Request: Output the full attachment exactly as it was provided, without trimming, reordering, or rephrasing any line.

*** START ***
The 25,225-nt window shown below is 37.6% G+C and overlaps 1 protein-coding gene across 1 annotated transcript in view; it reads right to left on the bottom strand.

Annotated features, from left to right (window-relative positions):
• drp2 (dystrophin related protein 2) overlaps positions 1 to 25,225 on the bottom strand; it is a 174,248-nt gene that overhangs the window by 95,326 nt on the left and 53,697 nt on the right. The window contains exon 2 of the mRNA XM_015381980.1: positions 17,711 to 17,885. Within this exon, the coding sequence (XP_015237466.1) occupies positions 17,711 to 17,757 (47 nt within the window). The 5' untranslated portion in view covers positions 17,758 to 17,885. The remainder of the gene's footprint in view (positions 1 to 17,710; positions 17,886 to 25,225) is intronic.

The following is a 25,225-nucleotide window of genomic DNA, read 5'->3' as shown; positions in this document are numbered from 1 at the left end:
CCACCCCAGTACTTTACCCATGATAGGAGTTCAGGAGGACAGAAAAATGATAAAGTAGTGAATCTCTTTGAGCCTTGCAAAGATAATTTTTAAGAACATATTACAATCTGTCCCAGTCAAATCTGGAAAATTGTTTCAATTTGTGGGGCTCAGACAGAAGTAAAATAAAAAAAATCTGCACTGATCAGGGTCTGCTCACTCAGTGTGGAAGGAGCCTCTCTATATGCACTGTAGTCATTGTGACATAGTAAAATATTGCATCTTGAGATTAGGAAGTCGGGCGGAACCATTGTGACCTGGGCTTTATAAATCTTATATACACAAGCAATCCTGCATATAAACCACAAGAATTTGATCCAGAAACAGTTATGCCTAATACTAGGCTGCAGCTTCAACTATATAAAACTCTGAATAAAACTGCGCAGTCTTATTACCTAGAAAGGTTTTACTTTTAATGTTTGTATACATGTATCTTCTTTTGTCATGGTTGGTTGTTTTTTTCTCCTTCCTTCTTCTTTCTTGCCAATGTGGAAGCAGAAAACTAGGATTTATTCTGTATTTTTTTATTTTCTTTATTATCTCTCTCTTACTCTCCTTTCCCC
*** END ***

The 25,225-nt window shown below is 37.6% G+C and overlaps 1 protein-coding gene across 1 annotated transcript in view; it reads right to left on the bottom strand.

Annotated features, from left to right (window-relative positions):
• drp2 (dystrophin related protein 2) overlaps positions 1 to 25,225 on the bottom strand; it is a 174,248-nt gene that overhangs the window by 95,326 nt on the left and 53,697 nt on the right. The window contains exon 2 of the mRNA XM_015381980.1: positions 17,711 to 17,885. Within this exon, the coding sequence (XP_015237466.1) occupies positions 17,711 to 17,757 (47 nt within the window). The 5' untranslated portion in view covers positions 17,758 to 17,885. The remainder of the gene's footprint in view (positions 1 to 17,710; positions 17,886 to 25,225) is intronic.

The following is a 25,225-nucleotide window of genomic DNA, read 5'->3' as shown; positions in this document are numbered from 1 at the left end:
CCACCCCAGTACTTTACCCATGATAGGAGTTCAGGAGGACAGAAAAATGATAAAGTAGTGAATCTCTTTGAGCCTTGCAAAGATAATTTTTAAGAACATATTACAATCTGTCCCAGTCAAATCTGGAAAATTGTTTCAATTTGTGGGGCTCAGACAGAAGTAAAATAAAAAAAATCTGCACTGATCAGGGTCTGCTCACTCAGTGTGGAAGGAGCCTCTCTATATGCACTGTAGTCATTGTGACATAGTAAAATATTGCATCTTGAGATTAGGAAGTCGGGCGGAACCATTGTGACCTGGGCTTTATAAATCTTATATACACAAGCAATCCTGCATATAAACCACAAGAATTTGATCCAGAAACAGTTATGCCTAATACTAGGCTGCAGCTTCAACTATATAAAACTCTGAATAAAACTGCGCAGTCTTATTACCTAGAAAGGTTTTACTTTTAATGTTTGTATACATGTATCTTCTTTTGTCATGGTTGGTTGTTTTTTTCTCCTTCCTTCTTCTTTCTTGCCAATGTGGAAGCAGAAAACTAGGATTTATTCTGTATTTTTTTATTTTCTTTATTATCTCTCTCTTACTCTCCTTTCCCC